Friday, October 30, 2009

Musings about the Incredible Hulk Part 1


(Tales to Astonish 81)

Originally posted January 4, 2009

I’ve never been a fan of the Incredible Hulk because where as many superheroes such as Spider-Man, Batman and Iron Man are at their cores intellectuals, who are just as likely to outwit their enemies rather than overpower them. The Hulk on the other hand is basically a one trick pony; he is literally the ultimate meathead who can only succeed by relying on his superior strength. Since I myself have always resembled the “meek and mild” Bruce Banner or the “bookish milksop” Peter Parker, it’s not hard to understand why I feel more of a kindred spirit towards super-thinkers.

But in my attempt to try new things I’ve been digging deep into my comic collection and reading the myriad of random issues of Old Jaded Jaws and here are my thoughts. (Tales to Astonish 81, Incredible Hulk 111, 113, 128, 133, 145)

At first glance the Hulk stories are as I’ve always thought somewhat repetitive, but when looked at in an analytical sense do possess certain fascinating thematic elements.

The Hulk is a lonely character. He travels all over the world and sometimes into outer space and to other planets on a quest to be left alone. Why does he search for seclusion?

Is he an isolationist? Or an existentialist?

I am being somewhat facetious, because I do actually have an answer; He wishes to end the suffering that every being he meets causes him. Whether it is the American military, alien races, or super-villains, everyone the Hulk encounters attempts to capture, trick, use, or hurt the Hulk.

The Hulk can be seen as a kind of modern day Buddha attempting to reach a form of nirvana by finding an end to his suffering. However, like the ancient warrior Popes, this spiritual figure is not afraid to use violence to reach his religious goals. It would be interesting to see what would happen if the Hulk stumbled into a monastery or a non-violent society. All evidence shows that the Hulk is not truly a violent monstrosity by nature, but merely an animal that feels caged and provoked by mankind and reacts in violent retaliation. However, there are many occasions where the Hulk has saved innocent people or been reasoned with. Perhaps in a non-violent environment the Hulk could find the peace he seeks.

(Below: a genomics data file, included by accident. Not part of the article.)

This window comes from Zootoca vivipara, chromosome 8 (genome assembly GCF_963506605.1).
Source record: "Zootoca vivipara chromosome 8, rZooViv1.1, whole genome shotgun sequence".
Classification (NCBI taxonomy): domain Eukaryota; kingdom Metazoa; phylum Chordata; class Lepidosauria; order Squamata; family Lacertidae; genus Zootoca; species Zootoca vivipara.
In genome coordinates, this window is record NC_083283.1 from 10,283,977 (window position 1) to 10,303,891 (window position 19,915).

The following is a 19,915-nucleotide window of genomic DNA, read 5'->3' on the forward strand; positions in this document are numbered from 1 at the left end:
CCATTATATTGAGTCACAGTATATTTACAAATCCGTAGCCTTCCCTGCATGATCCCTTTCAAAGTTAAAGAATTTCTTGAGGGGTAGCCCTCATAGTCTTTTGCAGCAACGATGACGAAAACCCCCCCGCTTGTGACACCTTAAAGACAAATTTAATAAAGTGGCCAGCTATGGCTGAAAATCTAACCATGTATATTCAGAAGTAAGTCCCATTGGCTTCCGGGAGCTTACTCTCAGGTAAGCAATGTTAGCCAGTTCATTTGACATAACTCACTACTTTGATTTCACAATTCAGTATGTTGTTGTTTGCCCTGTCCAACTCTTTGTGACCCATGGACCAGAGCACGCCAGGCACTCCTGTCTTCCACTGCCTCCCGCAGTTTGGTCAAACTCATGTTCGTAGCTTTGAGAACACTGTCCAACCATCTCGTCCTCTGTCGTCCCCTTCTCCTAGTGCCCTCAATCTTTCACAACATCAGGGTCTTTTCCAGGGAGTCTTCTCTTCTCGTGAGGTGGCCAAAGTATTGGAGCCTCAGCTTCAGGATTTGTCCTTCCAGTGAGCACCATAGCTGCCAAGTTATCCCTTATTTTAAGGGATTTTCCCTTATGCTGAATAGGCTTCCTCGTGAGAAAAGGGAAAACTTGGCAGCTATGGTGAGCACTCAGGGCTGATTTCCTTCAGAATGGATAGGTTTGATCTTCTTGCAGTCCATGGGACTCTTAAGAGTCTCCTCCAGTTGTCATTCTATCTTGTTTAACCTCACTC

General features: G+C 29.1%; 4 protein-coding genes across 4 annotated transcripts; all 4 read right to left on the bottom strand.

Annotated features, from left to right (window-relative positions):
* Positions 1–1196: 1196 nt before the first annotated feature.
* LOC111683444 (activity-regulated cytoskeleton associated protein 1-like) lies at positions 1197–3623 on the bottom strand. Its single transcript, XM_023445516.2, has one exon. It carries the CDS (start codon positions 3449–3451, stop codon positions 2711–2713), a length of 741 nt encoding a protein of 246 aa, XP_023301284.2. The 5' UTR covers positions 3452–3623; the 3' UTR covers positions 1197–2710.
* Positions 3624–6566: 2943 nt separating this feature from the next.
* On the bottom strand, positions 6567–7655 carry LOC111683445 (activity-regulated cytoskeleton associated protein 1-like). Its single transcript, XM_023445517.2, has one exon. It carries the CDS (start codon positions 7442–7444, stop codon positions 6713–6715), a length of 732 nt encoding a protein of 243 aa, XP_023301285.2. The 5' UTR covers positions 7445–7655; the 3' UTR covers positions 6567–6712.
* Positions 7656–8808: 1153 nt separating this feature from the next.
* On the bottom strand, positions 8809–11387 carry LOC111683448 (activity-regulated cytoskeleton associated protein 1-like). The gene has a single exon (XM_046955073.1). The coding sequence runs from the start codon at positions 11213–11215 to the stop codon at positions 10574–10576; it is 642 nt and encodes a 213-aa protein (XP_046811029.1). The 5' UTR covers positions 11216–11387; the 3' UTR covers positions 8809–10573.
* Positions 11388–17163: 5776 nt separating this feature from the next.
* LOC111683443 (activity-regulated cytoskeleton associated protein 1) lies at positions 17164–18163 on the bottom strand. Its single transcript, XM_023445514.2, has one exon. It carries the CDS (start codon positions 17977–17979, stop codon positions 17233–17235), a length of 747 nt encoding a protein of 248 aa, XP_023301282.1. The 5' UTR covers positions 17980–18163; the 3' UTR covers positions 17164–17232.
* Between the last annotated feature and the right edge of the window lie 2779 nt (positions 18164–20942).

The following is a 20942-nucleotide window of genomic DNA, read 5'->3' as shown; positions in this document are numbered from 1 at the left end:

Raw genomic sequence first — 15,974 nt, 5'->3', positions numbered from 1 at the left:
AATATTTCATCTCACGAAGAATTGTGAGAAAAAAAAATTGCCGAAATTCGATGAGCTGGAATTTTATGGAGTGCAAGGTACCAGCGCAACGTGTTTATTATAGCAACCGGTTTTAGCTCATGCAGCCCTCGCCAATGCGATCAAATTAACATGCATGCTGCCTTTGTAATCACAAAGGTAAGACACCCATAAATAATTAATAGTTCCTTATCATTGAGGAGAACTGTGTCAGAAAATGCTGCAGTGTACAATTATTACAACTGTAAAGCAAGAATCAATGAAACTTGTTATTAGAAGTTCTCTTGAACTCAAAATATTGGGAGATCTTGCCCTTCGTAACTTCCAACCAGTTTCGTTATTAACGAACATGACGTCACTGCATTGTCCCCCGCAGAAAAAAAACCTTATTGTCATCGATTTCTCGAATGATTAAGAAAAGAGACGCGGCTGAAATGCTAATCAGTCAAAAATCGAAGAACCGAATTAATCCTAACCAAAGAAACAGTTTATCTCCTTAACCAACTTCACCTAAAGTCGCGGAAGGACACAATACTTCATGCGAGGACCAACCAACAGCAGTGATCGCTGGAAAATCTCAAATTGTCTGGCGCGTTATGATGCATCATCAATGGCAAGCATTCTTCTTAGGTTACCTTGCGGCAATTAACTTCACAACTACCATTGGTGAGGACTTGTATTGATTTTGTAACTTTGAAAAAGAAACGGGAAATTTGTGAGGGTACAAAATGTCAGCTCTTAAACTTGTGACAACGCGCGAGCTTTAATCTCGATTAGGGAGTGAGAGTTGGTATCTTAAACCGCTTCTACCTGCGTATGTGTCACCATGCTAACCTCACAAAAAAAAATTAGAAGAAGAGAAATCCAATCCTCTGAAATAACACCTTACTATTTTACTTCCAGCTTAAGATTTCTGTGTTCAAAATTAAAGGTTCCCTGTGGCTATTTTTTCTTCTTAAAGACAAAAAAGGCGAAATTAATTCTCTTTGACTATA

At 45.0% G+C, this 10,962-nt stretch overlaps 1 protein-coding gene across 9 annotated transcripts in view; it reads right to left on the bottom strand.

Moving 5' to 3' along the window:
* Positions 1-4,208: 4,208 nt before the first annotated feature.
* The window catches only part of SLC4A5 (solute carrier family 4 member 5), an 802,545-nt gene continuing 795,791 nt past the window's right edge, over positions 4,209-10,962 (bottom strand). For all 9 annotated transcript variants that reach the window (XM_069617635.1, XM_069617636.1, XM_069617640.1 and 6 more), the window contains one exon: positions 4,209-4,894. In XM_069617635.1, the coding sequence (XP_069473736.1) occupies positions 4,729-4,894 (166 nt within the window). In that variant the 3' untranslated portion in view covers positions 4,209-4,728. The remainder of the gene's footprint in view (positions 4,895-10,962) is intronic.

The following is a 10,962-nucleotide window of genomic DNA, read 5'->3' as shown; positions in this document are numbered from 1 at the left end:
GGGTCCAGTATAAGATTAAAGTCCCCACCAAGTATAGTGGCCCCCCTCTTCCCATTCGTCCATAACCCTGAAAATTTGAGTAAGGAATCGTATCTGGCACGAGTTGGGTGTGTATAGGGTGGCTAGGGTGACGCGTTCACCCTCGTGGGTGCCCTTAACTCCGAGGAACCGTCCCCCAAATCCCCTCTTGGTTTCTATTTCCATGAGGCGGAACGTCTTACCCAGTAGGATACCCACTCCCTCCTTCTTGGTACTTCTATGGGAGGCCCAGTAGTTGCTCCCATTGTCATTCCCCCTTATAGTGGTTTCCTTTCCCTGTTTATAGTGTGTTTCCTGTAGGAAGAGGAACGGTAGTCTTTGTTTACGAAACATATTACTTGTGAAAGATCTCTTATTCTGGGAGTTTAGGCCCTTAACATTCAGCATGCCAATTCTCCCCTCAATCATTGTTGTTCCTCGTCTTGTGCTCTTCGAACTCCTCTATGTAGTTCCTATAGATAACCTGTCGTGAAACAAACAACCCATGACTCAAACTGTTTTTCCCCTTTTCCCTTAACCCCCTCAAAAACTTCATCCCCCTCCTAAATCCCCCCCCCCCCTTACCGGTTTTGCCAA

(Incredible Hulk 133)

Another interpretation is the Hulk is an anarchist. In issue 133 the Hulk ends up in a European dictatorship run by a man named Draxon. Draxon offers the Hulk a place in his army and says together “they can put the country on the map.” The Hulk replies that he cares not for maps because when he leaps from place to place he sees no lines in the countryside. The Hulk has no respect for the leaders or the laws of man, he respects only brute force, he is the living embodiment of Darwin’s survival of the fittest, or perhaps Rousseau’s “noble savage.”


(Incredible Hulk 111)

It seems strange to me that the Hulk so often becomes involved in the realm of alien invaders. After all it is the FF or the Avengers that are known for battling such menaces and yet the Hulk seems to have a bull’s-eye painted on his chest that every alien passing by the Earth can see. However, thematically, the aliens are no different then when the Hulk fights super-villains or dictators. All of them seek to use the Hulk’s strength to their own advantage.

The other interesting detail is that it is the Hulk that is the star of the comic not Bruce Banner. In most Jekyll and Hyde type literature the Hyde character is portrayed as an evil creation that must be stopped. However, Marvel embraces the Hulk and devotes little time to developing Bruce Banner, whose only function in the 6 issues I looked at was to be captured by unsuspecting aliens twice. Ironically in the Hulk TV show the opposite was true; for the majority of any given episode David Banner would get himself into some sort of situation and then at the end of the episode the Hulk would get him out of it and somehow save the day.

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